Steeve Mathias also denounced the fact that, in his communications, Sayona Mining states that discussions are underway with the community to reach an agreement for the project. For the time being, instead, the company has only sent an offer of agreement to the First Long Point Nation in February 2021. However, the Band Council demands a consultation with the community before reaching an agreement. “It's not okay for them to make announcements, and say that everything is fine and then we were on the verge of making a deal. It's true that they sent an [offer] of a deal to the Director of Natural Resources in February 2021, but for the Council, it's on the shelf. We never bothered to even sit down and analyze this proposal ”: Steeve Mathias, Chief of the Long Point First Nation . The Long Point First Nation also insists that they don't want to be sacrificed, and that their way of life is priceless: “Our way of life is not for sale, regardless of how much money they offered. Of course, this is not the kind of sacrifice that the community is ready to make ” .
|Name of conflict:||Tansim open pit lithium mine project, Canada|
|State or province:||Témiscamingue, Québec|
|Location of conflict:||Moffet municipality|
|Accuracy of location||HIGH (Local level)|
|Type of conflict. 1st level:||Mineral Ores and Building Materials Extraction|
|Type of conflict. 2nd level:||Water access rights and entitlements|
Wetlands and coastal zone management
Mining exploration and/or ore extraction
Tailings from mines
Pollution related to transport (spills, dust, emissions)
Located 82 kilometres south‐west of Sayona’s Authier project, Tansim hosts pegmatites at the Viau and Viau‐Dallaire prospects which were first identified in the 1950s. These deposits remained little explored until Sayona’s involvement in the project in January 2018. Since then, Sayona has consolidated and expanded the project claims so that they now represent the largest contiguous tenure any company has ever assembled in the area: includes 350 claims covering more than 20,250 hectares along the north shore of Lake Simar  .
Sayona’s 2019 drilling at the Viau Dallaire prospect (11 holes for 1219m) identified two pegmatites of 15m and 40m wide which remain open in all directions. An Exploration Target (refer note below) for the Viau‐Dallaire prospect has been estimated at around 5 million tonnes, at an estimated grade of 1.2‐1.3% Li2O, and 25 million tonnes, at an estimated grade of 1.2 – 1.3% Li2O (refer ASX release 19 November 2019)  .
A C$1.6 million (A$1.65 million) work program has been allocated for Tansim, comprising a Phase One 5,000m drill program, followed, if warranted, by a Phase Two work program to include a mineralogical study, metallurgical testwork and a Mineral Resource estimate  .
|Level of Investment for the conflictive project||N/A|
|Type of population||Rural|
|Affected Population:||800 (Community of Long Point First Nation of the Anishinabe people)|
|Start of the conflict:||12/05/2021|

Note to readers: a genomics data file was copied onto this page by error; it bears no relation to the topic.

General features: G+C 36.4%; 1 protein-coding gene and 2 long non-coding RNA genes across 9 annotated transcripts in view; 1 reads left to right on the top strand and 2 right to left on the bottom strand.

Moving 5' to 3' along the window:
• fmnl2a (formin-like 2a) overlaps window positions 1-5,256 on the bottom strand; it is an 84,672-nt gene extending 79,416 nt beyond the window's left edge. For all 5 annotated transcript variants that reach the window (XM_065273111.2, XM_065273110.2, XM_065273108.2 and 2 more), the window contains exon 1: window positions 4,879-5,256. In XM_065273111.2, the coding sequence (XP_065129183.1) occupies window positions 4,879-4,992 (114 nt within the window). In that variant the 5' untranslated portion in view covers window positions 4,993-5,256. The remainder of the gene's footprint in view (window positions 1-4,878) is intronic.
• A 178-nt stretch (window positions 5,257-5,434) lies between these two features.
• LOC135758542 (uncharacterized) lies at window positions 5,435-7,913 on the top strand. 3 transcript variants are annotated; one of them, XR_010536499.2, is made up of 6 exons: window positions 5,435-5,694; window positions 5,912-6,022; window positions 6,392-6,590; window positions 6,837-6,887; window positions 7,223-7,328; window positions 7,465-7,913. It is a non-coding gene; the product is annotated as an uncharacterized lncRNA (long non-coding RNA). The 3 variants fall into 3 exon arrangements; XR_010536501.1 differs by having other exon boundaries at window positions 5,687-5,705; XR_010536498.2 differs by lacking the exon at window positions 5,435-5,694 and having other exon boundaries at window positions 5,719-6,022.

|Company names or state enterprises:||Sayona Mining Limited from Australia - Mother company|
Sayona Québec inc. from Canada - Subsidiary company
|Relevant government actors:||Ministère de l'Environnement et de la Lutte contre les changements climatiques (MELCC)|
Ministère de l’Énergie et des Ressources naturelles (MERN)
|Environmental justice organizations (and other supporters) and their websites, if available:||Conseil de Long Point First Nation|
|Intensity||MEDIUM (street protests, visible mobilization)|
|Reaction stage||PREVENTIVE resistance (precautionary phase)|
|Groups mobilizing:||Indigenous groups or traditional communities|
Community of Long Point First Nation of the Anishinabe people
|Forms of mobilization:||Public campaigns|
|Environmental Impacts||Potential: Air pollution, Biodiversity loss (wildlife, agro-diversity), Food insecurity (crop damage), Global warming, Loss of landscape/aesthetic degradation, Noise pollution, Soil contamination, Soil erosion, Oil spills, Surface water pollution / Decreasing water (physico-chemical, biological) quality, Groundwater pollution or depletion, Large-scale disturbance of hydro and geological systems, Reduced ecological / hydrological connectivity, Mine tailing spills|
|Socio-economical Impacts||Potential: Displacement, Loss of livelihood, Loss of traditional knowledge/practices/cultures, Specific impacts on women, Violations of human rights, Land dispossession, Loss of landscape/sense of place|
|Project Status||Planned (decision to go ahead eg EIA undertaken, etc)|
|Conflict outcome / response:||Under negotiation|
|Do you consider this an environmental justice success? Was environmental justice served?:||Not Sure|
|Related media links to videos, campaigns, social network|
|Contributor:||Rodrigue Turgeon, co-porte-parole Comité citoyen de protection de l'esker (CCPE), Marc Nantel, porte-parole Regroupement Vigilance Mines de l'Abitibi et du Témiscamingue (REVIMAT)|
Map of projects in Quebec
Tansim projet claims
Source: Sayona Quebec
Simard Lake wich might be affected by Tansim project
Source: MRCT Témiscamingue
Simard Lake wich might be affected by Tansim project
Credit: Steeve Mathias